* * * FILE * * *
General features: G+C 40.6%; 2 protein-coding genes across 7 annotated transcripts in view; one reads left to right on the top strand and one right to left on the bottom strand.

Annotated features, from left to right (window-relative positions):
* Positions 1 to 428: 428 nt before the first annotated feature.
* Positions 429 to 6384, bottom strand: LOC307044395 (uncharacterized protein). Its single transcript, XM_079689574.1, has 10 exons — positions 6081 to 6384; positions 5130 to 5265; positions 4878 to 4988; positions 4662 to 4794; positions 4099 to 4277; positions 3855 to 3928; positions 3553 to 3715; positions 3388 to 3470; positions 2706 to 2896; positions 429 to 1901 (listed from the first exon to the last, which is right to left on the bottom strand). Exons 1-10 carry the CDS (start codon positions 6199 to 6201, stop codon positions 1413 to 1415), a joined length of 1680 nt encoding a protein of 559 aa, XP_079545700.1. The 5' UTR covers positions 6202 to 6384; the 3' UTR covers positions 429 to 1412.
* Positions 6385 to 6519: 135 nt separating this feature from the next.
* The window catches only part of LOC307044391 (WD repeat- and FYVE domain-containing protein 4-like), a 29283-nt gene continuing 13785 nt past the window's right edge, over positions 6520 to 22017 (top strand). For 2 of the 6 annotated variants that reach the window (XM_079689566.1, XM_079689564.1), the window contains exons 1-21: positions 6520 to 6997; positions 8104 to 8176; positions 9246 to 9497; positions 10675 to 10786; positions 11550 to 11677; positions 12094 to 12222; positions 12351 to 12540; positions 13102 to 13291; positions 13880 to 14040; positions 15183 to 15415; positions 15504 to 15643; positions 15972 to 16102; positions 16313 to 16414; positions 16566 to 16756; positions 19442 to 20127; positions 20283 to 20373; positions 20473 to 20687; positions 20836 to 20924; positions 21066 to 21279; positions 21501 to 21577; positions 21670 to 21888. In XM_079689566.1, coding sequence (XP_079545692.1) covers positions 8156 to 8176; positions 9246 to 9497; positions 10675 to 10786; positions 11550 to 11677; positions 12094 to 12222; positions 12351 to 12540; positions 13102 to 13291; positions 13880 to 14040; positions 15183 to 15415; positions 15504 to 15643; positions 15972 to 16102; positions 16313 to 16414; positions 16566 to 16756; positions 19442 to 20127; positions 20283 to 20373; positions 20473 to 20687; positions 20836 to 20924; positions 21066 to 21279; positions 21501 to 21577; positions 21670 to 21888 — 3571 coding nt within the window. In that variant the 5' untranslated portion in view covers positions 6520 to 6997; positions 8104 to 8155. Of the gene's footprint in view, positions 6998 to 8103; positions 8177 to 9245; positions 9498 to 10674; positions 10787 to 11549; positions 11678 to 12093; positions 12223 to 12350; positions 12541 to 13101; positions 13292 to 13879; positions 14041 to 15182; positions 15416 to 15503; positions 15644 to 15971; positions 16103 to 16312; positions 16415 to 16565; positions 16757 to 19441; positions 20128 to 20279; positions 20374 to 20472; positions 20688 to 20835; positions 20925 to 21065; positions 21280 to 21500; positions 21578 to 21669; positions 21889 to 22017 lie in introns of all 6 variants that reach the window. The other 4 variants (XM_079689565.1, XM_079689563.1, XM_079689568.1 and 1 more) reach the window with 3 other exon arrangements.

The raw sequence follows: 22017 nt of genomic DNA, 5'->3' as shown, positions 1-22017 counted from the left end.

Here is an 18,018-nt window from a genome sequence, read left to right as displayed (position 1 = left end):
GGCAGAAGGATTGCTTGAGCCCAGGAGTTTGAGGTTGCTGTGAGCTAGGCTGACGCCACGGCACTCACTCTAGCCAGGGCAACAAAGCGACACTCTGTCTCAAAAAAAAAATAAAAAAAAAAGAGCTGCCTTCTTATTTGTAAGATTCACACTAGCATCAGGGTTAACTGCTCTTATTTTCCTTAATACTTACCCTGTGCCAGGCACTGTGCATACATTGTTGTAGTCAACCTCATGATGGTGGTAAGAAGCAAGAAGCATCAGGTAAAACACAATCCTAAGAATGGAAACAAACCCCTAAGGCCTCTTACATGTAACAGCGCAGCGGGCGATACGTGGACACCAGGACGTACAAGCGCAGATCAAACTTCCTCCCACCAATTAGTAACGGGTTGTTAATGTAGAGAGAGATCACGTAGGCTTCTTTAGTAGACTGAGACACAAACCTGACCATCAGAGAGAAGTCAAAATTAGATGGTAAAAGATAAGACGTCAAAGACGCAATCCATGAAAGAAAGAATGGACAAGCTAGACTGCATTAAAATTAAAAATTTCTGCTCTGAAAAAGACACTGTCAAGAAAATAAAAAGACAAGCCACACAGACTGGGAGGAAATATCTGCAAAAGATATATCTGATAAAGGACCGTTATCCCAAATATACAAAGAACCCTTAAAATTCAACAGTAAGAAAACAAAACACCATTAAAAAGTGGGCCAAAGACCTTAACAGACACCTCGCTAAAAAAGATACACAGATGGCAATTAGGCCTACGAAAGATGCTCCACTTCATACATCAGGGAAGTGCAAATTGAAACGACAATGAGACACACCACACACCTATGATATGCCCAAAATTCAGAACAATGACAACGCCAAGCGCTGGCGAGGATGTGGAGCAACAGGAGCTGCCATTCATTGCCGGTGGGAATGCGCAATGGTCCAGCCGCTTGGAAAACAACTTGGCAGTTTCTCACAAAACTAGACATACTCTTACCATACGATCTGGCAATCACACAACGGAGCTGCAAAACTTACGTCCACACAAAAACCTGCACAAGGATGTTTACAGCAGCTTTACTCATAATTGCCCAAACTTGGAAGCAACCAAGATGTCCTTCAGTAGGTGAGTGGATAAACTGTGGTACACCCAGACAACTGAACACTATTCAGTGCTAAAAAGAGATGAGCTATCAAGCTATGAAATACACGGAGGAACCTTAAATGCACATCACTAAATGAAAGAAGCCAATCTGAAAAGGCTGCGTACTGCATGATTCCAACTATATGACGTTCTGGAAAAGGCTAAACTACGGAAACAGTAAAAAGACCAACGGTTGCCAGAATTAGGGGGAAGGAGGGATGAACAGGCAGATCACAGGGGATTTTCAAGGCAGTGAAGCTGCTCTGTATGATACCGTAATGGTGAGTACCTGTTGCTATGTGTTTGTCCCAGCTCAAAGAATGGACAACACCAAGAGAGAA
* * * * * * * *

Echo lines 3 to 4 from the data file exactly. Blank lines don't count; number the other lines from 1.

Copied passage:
* Positions 1 to 428: 428 nt before the first annotated feature.
* Positions 429 to 6384, bottom strand: LOC307044395 (uncharacterized protein). Its single transcript, XM_079689574.1, has 10 exons — positions 6081 to 6384; positions 5130 to 5265; positions 4878 to 4988; positions 4662 to 4794; positions 4099 to 4277; positions 3855 to 3928; positions 3553 to 3715; positions 3388 to 3470; positions 2706 to 2896; positions 429 to 1901 (listed from the first exon to the last, which is right to left on the bottom strand). Exons 1-10 carry the CDS (start codon positions 6199 to 6201, stop codon positions 1413 to 1415), a joined length of 1680 nt encoding a protein of 559 aa, XP_079545700.1. The 5' UTR covers positions 6202 to 6384; the 3' UTR covers positions 429 to 1412.